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Carbon Monoxide (CO) 

Carbon Monoxide diagramThis colourless, odourless and tasteless gas can be very dangerous.  It reduces the capacity of blood to transport oxygen, so exposure to CO in concentrations above 4000 parts per million (ppm) can cause death.  Long-term exposure is thought to cause health problems for people with cardiovascular disease.  Alberta Environment air quality standards set maximum permissible exposure levels at 13.0 parts per billion (ppb) over 1 hour and an average of 5.0 ppb over any 8 hour period.

Carbon Monoxide is produced by the incomplete combustion of fuels containing carbon.  As a result, cars , buses, furnaces, fireplaces and industry are major sources of CO.  Carbon Monoxide levels tend to peak during morning and evening rush hours and in cold weather.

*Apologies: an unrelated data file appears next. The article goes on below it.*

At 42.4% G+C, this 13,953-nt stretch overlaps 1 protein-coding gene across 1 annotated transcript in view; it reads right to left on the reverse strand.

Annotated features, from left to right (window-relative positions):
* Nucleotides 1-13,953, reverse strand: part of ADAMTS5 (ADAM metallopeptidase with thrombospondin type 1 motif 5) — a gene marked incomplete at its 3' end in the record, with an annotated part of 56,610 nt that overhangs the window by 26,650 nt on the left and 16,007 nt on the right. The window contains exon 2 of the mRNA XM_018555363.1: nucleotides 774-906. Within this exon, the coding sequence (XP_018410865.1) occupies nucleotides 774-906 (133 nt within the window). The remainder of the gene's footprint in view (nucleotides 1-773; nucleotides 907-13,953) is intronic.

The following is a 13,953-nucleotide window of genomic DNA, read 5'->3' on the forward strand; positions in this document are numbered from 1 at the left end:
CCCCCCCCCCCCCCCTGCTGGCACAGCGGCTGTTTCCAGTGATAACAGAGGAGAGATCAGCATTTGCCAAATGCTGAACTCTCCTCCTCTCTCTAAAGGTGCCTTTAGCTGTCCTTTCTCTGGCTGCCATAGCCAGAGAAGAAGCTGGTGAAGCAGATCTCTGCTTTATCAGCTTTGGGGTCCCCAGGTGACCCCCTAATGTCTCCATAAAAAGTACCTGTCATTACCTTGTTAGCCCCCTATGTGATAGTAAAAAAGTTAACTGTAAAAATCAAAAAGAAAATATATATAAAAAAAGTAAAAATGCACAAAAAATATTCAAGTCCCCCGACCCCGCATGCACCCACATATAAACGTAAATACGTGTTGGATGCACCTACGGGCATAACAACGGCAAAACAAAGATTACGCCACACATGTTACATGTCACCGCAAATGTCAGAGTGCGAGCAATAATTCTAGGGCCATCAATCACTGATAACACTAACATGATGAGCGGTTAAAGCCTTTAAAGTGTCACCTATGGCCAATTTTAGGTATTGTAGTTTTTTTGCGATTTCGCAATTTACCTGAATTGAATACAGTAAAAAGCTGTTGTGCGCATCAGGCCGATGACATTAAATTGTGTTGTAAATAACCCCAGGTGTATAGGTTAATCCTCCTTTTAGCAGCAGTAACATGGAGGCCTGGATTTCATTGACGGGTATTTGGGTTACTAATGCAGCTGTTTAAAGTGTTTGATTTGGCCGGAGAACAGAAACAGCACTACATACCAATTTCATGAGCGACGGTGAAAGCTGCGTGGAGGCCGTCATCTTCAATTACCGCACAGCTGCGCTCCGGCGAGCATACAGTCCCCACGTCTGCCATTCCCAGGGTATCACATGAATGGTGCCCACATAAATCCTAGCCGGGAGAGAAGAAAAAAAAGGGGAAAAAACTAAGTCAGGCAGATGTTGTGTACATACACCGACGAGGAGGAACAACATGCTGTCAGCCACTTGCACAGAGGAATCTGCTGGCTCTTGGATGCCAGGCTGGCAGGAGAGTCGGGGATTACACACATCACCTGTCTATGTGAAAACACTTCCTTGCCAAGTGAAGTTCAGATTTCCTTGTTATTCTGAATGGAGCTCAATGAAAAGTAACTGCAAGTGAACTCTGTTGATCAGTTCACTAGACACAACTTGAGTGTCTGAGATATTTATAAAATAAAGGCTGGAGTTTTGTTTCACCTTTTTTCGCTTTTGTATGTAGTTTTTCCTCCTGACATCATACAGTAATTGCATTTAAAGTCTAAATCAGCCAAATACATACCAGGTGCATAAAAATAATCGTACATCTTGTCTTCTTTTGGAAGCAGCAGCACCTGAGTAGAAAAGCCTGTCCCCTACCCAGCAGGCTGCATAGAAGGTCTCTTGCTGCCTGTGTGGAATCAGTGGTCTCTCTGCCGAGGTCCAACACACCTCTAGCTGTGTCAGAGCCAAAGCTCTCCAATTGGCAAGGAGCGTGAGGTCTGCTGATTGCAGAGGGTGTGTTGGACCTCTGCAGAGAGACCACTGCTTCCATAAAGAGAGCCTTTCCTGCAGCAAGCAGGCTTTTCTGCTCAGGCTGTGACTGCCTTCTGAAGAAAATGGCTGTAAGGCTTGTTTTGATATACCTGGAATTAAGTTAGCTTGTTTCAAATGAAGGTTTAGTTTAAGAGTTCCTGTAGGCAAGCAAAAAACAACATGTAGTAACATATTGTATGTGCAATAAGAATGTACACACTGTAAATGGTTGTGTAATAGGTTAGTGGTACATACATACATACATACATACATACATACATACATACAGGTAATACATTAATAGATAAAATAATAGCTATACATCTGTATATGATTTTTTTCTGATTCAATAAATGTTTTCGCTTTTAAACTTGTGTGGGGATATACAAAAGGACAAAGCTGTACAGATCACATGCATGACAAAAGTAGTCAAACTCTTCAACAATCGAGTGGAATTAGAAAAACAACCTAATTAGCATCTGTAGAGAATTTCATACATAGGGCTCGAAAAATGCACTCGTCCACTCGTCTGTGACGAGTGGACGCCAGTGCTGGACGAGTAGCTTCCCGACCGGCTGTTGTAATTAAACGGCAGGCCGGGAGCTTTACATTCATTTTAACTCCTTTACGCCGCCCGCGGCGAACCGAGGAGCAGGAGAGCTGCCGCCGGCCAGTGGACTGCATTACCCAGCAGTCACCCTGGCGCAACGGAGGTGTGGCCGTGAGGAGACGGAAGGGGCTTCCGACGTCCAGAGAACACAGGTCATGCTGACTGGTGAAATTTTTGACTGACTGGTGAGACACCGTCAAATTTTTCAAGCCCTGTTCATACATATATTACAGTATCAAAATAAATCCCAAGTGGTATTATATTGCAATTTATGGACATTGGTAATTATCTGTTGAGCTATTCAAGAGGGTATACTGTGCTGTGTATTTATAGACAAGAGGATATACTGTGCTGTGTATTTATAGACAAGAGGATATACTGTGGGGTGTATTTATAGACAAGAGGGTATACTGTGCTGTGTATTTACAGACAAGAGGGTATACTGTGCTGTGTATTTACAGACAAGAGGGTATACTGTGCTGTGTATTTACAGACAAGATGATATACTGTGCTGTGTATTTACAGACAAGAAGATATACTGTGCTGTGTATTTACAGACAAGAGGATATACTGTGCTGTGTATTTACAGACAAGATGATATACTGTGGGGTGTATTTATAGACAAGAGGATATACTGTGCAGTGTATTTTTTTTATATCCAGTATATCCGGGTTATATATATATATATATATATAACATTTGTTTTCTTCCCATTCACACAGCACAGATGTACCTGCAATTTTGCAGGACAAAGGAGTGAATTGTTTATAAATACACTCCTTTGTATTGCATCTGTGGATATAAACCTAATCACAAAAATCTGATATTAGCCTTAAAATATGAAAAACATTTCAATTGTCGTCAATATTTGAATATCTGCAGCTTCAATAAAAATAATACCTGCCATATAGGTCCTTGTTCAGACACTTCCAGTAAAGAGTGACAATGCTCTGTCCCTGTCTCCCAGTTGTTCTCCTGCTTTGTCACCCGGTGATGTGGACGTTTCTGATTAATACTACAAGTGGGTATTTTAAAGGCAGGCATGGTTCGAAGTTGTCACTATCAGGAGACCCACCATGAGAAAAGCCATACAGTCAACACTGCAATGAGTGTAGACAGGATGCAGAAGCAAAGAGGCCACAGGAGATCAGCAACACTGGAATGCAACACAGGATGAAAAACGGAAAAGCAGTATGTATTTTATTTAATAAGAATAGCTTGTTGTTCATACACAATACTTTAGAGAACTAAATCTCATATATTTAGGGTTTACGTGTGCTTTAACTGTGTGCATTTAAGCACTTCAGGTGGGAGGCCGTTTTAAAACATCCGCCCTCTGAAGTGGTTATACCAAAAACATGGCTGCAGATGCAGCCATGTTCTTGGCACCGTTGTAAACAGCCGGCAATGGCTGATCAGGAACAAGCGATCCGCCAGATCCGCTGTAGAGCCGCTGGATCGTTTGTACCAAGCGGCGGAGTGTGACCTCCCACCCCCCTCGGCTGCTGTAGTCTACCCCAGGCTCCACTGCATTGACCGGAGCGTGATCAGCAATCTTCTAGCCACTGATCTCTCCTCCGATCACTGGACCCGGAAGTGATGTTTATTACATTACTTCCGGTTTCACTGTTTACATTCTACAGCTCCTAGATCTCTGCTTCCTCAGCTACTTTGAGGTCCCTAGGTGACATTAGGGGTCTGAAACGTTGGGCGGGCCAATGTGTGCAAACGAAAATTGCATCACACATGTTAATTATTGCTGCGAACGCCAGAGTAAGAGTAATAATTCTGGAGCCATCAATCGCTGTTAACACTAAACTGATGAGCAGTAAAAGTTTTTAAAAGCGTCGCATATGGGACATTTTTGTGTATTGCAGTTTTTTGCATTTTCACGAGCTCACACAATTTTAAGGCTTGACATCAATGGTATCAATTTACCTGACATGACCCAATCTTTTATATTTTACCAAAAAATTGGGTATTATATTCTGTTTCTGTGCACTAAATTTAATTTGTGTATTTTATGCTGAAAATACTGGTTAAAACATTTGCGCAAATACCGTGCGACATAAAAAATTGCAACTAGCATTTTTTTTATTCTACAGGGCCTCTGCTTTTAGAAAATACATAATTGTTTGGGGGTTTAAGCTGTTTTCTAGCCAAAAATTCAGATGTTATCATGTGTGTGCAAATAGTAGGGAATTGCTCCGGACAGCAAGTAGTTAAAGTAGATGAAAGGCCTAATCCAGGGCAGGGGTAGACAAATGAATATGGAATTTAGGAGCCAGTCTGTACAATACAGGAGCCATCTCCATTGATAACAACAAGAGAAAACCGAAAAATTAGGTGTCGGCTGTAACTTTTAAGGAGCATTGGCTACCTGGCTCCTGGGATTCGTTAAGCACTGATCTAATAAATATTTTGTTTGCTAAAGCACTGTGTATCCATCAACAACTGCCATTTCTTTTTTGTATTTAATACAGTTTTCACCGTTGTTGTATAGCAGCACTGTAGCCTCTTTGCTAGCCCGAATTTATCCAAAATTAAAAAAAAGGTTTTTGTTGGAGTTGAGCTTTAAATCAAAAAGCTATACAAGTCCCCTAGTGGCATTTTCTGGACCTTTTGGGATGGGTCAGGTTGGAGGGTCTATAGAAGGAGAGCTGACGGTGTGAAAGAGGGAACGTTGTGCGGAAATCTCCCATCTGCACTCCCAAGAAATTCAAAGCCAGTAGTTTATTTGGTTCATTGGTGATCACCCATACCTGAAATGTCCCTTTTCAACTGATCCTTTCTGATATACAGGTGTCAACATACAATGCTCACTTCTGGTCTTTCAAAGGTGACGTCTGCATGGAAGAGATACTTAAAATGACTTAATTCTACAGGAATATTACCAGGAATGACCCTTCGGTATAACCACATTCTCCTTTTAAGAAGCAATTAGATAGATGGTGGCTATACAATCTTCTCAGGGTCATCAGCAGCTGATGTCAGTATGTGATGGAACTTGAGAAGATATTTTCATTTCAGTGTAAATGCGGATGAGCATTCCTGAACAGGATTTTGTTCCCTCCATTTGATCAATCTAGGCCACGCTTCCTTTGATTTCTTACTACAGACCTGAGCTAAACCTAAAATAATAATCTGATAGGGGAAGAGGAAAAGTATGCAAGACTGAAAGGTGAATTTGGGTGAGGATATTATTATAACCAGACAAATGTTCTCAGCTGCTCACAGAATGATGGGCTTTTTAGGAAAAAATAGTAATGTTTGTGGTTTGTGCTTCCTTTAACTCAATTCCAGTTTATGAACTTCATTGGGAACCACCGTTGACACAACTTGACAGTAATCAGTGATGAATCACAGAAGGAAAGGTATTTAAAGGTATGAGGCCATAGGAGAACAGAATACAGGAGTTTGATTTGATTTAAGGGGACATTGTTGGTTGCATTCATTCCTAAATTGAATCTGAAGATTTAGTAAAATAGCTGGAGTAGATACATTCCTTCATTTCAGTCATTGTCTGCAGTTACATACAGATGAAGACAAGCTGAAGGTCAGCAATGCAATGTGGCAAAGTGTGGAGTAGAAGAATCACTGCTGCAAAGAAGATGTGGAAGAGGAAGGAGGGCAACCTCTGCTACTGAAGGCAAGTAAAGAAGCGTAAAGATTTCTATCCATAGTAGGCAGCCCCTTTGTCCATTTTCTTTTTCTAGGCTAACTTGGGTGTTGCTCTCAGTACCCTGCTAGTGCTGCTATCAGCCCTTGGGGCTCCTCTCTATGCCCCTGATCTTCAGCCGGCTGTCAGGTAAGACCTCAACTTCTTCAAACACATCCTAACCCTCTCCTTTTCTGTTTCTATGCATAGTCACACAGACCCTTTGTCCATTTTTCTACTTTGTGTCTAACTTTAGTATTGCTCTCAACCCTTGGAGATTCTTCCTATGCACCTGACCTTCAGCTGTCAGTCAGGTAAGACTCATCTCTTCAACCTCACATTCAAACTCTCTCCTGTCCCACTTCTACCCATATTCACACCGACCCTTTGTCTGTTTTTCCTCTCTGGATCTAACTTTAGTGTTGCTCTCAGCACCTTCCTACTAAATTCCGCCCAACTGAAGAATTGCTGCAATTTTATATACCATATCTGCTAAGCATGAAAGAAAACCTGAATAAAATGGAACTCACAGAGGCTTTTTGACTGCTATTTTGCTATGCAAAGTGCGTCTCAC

Testing air samples for the amount of infrared light they absorb monitors carbon monoxide levels.  The more infrared light that is absorbed, the higher the concentration of Carbon Monoxide.

Reprinted with permission of Alberta Community Development, Cultural Facilities and Historical Resources Division.

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